learning is performed off-line, whereas unsupervised
learning is performed on-line.
15. Back-propagation Algorithm
it calculates how the error changes as each weight is
increased or decreased slightly.
The algorithm computes each EW by first computing
the EA, the rate at which the error changes as the
activity level of a unit is changed. For output
units, the EA is simply the difference between the
actual and the desired output.
16. Transfer Function
The behaviour of an ANN (Artificial Neural Network) depends on both
the weights and the input-output function (transfer function) that is
specified for the units. This function typically falls into one of three
linear (or ramp)
For linear units, the output activity is proportional to the total
For threshold units, the output is set at one of two levels, depending
on whether the total input is greater than or less than some
For sigmoid units, the output varies continuously but not linearly as
the input changes. Sigmoid units bear a greater resemblance to real
neurones than do linear or threshold units, but all three must be
considered rough approximations.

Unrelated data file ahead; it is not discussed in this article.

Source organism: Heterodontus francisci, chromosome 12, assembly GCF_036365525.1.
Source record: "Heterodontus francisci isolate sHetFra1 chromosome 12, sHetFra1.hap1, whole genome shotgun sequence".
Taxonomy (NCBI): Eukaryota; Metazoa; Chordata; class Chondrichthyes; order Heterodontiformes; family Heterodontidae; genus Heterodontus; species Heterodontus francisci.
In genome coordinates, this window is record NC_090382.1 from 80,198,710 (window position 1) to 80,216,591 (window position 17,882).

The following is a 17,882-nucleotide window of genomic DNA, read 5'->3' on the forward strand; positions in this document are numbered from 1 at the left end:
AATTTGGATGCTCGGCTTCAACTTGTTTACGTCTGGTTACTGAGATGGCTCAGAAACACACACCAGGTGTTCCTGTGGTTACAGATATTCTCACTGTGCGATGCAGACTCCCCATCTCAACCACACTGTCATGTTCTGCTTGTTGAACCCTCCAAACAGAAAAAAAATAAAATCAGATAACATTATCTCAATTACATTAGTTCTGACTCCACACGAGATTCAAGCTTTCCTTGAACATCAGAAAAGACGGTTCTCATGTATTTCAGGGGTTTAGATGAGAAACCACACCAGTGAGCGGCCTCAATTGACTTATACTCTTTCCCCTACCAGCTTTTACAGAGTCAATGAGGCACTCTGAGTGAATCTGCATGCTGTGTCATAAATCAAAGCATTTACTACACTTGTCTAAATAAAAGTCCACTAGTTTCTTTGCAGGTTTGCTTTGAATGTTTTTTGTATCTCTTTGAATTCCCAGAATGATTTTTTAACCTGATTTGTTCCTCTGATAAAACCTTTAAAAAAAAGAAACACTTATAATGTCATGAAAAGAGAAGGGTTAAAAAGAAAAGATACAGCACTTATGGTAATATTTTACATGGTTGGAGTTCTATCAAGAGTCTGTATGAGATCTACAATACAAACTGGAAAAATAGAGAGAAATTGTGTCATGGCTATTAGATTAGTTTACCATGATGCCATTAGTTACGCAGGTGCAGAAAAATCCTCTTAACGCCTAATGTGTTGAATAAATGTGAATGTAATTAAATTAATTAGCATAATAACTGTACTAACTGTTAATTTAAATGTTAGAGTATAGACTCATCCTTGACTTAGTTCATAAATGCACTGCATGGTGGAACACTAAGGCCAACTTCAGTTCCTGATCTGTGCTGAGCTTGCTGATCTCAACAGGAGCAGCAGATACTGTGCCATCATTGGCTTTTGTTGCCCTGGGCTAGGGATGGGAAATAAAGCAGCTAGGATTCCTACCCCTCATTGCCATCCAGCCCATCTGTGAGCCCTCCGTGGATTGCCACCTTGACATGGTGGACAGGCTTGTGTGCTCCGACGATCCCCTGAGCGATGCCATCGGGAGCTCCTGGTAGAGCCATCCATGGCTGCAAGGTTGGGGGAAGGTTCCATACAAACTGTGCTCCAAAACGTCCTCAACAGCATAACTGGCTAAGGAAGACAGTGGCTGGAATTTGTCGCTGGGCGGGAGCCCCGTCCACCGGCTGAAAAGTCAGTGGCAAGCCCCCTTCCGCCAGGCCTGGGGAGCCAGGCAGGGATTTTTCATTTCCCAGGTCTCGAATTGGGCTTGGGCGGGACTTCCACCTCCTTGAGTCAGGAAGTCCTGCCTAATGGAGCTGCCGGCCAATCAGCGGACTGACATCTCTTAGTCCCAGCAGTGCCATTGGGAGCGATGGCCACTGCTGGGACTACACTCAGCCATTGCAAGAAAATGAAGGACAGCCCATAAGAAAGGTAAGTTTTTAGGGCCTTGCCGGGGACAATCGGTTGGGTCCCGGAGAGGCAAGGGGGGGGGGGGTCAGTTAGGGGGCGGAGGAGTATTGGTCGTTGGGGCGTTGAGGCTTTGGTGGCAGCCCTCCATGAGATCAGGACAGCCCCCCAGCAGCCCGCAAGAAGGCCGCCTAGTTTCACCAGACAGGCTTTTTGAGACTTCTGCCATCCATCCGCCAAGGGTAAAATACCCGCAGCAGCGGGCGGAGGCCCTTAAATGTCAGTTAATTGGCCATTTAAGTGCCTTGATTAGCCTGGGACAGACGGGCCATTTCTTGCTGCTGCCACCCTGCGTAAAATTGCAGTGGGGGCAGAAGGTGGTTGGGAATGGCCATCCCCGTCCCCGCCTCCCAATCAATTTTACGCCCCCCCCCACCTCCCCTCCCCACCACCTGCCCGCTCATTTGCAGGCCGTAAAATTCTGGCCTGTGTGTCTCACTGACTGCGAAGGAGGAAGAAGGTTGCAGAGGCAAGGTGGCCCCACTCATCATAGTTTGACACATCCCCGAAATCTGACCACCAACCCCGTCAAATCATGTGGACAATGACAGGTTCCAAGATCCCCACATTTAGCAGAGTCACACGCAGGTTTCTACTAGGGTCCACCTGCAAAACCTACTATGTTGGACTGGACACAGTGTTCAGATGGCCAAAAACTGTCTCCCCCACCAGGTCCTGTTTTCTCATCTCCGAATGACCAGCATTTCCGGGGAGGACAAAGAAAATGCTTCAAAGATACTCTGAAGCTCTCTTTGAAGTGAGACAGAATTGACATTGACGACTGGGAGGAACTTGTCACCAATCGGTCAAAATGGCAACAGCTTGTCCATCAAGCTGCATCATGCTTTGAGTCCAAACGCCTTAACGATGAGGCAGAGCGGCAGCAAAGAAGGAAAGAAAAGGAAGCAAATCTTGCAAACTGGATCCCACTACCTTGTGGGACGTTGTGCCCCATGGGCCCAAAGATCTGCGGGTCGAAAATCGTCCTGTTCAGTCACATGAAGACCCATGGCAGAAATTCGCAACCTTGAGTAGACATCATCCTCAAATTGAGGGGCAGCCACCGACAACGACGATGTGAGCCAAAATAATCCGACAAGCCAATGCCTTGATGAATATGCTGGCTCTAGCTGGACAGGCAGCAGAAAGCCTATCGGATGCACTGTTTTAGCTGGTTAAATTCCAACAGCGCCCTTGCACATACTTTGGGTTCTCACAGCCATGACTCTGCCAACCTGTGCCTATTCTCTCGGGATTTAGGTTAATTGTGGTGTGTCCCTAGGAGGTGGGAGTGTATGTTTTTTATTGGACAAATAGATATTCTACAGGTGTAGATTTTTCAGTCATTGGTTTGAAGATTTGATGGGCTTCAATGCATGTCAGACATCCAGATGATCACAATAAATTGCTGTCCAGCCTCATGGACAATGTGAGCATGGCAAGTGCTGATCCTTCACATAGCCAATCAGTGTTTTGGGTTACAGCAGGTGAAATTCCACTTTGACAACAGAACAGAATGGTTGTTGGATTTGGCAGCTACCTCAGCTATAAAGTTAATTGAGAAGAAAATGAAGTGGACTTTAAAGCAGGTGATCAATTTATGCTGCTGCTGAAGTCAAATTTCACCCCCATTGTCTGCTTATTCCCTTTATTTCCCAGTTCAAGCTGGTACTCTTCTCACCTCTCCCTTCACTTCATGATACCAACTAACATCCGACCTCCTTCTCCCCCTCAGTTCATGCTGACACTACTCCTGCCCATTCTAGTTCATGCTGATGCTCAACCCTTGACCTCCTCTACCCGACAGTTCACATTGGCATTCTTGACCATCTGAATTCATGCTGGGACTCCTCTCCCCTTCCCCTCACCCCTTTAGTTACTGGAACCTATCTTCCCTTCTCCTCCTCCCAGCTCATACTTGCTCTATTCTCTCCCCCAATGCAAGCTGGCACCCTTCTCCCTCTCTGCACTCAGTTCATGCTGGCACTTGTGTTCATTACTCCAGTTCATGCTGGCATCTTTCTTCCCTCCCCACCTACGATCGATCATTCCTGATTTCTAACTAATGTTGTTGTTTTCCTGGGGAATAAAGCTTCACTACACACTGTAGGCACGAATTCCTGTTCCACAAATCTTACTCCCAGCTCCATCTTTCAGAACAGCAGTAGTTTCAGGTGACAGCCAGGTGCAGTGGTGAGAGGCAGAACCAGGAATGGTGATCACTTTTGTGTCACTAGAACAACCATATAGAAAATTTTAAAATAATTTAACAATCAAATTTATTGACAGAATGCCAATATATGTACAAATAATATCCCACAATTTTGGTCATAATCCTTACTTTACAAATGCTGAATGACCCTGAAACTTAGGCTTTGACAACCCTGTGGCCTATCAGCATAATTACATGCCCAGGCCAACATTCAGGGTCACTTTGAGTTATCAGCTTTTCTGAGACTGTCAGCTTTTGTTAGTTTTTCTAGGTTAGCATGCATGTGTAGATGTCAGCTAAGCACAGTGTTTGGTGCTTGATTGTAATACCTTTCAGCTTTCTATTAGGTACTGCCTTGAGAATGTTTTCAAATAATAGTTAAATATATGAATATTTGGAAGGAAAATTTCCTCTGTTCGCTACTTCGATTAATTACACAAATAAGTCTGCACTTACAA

Features of finger prints
Finger print recognition system
Why neural networks?
Goal of the system
Feature extraction using neural networks
18. Features of finger prints
Finger prints are the unique
pattern of ridges and
valleys in every person’s
Their patterns are
unchangeable for whole life
of a person.
They are unique and the
probability that two
fingerprints are alike is only 1
Their uniqueness is used for
identification of a person.
19. Finger print recognition system
Image edge Ridge Thinin Feature classifi
acquisiti detecti extractio g extracti cation
on on n on
Image acquisition: the acquired image is digitalized into 512x512
image with each pixel assigned a particular gray scale value
edge detection and thinning: these are preprocessing of the
image , remove noise and enhance the image.
20. Finger print recognition system
Feature extraction: this
the step where we point
out the features such as
ridge bifurcation and
ridge endings of the
finger print with the help
of neural network.
Classification: here a class
label is assigned to the
image depending on the
21. Why using neural networks?